The ABCs of GMing is an ongoing series by contributing writer Joe Bouchard about the different skills and ideas needed to run a successful tabletop game.
As a GM, being malleable means being dynamic with your story and your game. A lot of this stems from the effect of your character’s play style on what you have planned out for them, but malleability goes beyond that. Sometimes your players make world-changing decisions that need to have repercussions within your game. Accidentally getting the town blacksmith killed means they may not be able to buy weapons anymore, or upsetting a politician may lead to further hindrance to the group from local law enforcement. These things can happen unexpectedly and aren’t easy to foresee and plan for. With that in mind, there are some guidelines to keeping the game malleable to the whims of your players:
Don’t Be A Stickler
I get it. You love the story you’ve put together. You love the NPCs, the setting, the neighborhoods, everything down to that random street drunk that’s a source of amusement for everyone at the table.
But, just like real life, worlds change. The actions that your players take can have repercussions across the setting in ways you may not realize. Did the party thwart an assassination attempt by some criminal syndicate? Maybe roleplay in some attitude changes by the targeted NPC based on how the situation played out. Maybe your characters killed the perpetrator in broad daylight in the street, thereby catching the attention of a prominent city official.
It’s difficult to predict every situation that’s going to happen, and when they do, it’s always great entertainment to see to what lengths your players will go to get the job done. Just remember that the repercussions don’t stop there. Actions taken by your players – especially overwhelmingly public ones – can effect a variety of story aspects that are not immediately calculable. After all, if nothing changes, how believable could it be?
If you need some examples, here’s some to get your mind jogging:
Taking down a crime syndicate could easily disrupt immediate power players (other syndicates, politicians, etc.). But what about all the syndicate members that are now suddenly out of a job?
- Thrashing the monsters outside of town who were terrorizing travelers may be a great thing for the general public, but those monsters could have been trading goods with the city via an intermediary, and now that supply line is cut off.
- All battles have casualties with unintended consequences. A widow or now-parentless child is something expected, but what if, say, a deceased antagonist left a hefty sum of money to an unstable family member?
Some ripple ideas may seem outlandish, but they certainly are not outside the realm of possibility. The real reward is when you can integrate these consequences from events you didn’t even plan. If your party goes on an unexpected tangent, then integrating a side effect of that into the game at a later point can really take your players by surprise.
Allow Player Input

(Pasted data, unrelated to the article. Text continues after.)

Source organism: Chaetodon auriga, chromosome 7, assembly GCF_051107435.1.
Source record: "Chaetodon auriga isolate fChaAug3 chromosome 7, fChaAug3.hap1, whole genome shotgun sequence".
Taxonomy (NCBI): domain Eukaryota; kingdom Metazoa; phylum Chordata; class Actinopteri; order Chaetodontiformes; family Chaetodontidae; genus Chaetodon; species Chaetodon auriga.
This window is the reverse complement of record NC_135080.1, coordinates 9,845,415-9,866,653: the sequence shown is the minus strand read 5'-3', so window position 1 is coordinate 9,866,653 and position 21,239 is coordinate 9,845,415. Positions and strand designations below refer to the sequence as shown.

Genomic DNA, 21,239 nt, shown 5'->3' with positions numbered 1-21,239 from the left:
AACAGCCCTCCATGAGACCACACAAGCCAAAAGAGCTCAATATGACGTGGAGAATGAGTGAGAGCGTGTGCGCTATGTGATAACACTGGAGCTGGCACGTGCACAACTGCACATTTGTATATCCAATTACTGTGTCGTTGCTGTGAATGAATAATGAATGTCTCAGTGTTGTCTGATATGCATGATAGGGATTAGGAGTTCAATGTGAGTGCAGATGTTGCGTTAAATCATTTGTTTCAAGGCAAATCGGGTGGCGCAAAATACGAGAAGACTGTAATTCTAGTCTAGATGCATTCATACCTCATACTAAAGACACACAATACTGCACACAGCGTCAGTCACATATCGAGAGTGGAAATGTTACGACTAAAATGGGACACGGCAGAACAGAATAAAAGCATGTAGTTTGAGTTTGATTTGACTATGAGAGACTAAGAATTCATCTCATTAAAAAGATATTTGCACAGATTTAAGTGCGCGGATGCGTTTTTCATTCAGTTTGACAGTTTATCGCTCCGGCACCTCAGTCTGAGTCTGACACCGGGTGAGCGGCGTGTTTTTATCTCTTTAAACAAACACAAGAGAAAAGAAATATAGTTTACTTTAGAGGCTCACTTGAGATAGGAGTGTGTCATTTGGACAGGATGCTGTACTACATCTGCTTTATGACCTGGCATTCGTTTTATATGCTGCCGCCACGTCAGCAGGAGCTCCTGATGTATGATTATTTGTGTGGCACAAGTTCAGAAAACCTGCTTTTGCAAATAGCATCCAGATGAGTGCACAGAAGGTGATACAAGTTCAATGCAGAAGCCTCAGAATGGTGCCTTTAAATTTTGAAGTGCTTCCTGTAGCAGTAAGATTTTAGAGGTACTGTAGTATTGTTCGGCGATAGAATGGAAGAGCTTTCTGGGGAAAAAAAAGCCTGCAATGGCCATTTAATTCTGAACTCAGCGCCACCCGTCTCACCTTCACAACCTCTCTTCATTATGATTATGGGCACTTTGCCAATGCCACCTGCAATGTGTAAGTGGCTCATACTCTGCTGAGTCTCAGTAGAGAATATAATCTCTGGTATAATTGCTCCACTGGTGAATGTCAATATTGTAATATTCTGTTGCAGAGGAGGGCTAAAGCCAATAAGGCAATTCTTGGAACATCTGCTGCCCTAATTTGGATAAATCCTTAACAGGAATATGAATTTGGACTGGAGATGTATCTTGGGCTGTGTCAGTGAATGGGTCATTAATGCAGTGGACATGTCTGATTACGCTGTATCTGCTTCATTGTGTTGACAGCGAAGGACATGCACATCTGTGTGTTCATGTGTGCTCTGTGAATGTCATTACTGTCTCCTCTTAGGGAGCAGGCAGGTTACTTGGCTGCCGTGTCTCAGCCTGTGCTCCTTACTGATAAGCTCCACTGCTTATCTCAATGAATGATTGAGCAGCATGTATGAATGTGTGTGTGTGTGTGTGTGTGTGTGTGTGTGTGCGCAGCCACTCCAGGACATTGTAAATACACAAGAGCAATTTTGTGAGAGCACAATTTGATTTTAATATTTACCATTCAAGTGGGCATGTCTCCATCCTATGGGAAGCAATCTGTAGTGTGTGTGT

No setting is perfect, and not every aspect of every setting is going to keep your players fully entertained. We talked about character backstories in Creativity, but it bears mention again here: your PCs have their own back stories and histories, and it can be helpful to implement a character’s backstory into the game. Give your players added interest by encompassing the work they’ve put into their own characters.
To really make it fun, integrate multiple backstories into your setting, giving chances for overlapping goals. It’ll show that you are putting a real effort into their inclusion in the game, and it helps your players relate to what’s happening. There is no such thing as the perfect story, so don’t be afraid to change locations or NPCs here and there to get your players more involved with the plot.
Don’t Hate Your Plan B
There times when players take your entire story and derail it into a catastrophe. While it may be tempting to throw your hands in the air and call the campaign a loss, try not to be too hasty or irrational. Remember that if things got that bad, you had some role in letting it get that bad. As a GM, you have a responsibility to attempt to rebuild the situation. Plus, every good story should have a back-up plan for when – not if – things go awry. As in real life, not everything goes according to plan, and you will have to adapt to keep the flow of the game consistent. Your player characters will, inevitably, derail your best ideas, and you should be ready with contingencies.
Just Let Them Have It
There’s a solid argument to be made about not letting your characters get overpowered, but by the same token, you can’t let them lag behind the curve either. Some systems, like Pathfinder, give you a table in which to judge approximately how much wealth/gear a character should have by level. For these systems, it’s useful to stick to it as best you can.
For less defined systems, another measure is to take a look at your NPCs, and more predominantly, your antagonists. Obviously your one big antagonist should be far ahead of the group of five players, but if you design an encounter where it’s an even match, you should ensure your NPCs are as close to an even level as your players. If you aim for an even encounter and you think your NPCs are lacking, then that means your players are lacking too. Help them out by providing the loot or money appropriate to what you’ve designed for them. But distribute these boons evenly. Although flashier, constantly dropping upgraded weapons doesn’t help the spellcasters, for example. An even loot distribution guarantees no one character gets too far ahead or too far behind.
Next time, we’ll cover “Negotiation” and how to find the middle ground between yourself and the players. In the meantime, we’re curious if you’ve ever made any memorable left turns in your stories for the sake of malleability. Let us know on our social media pages!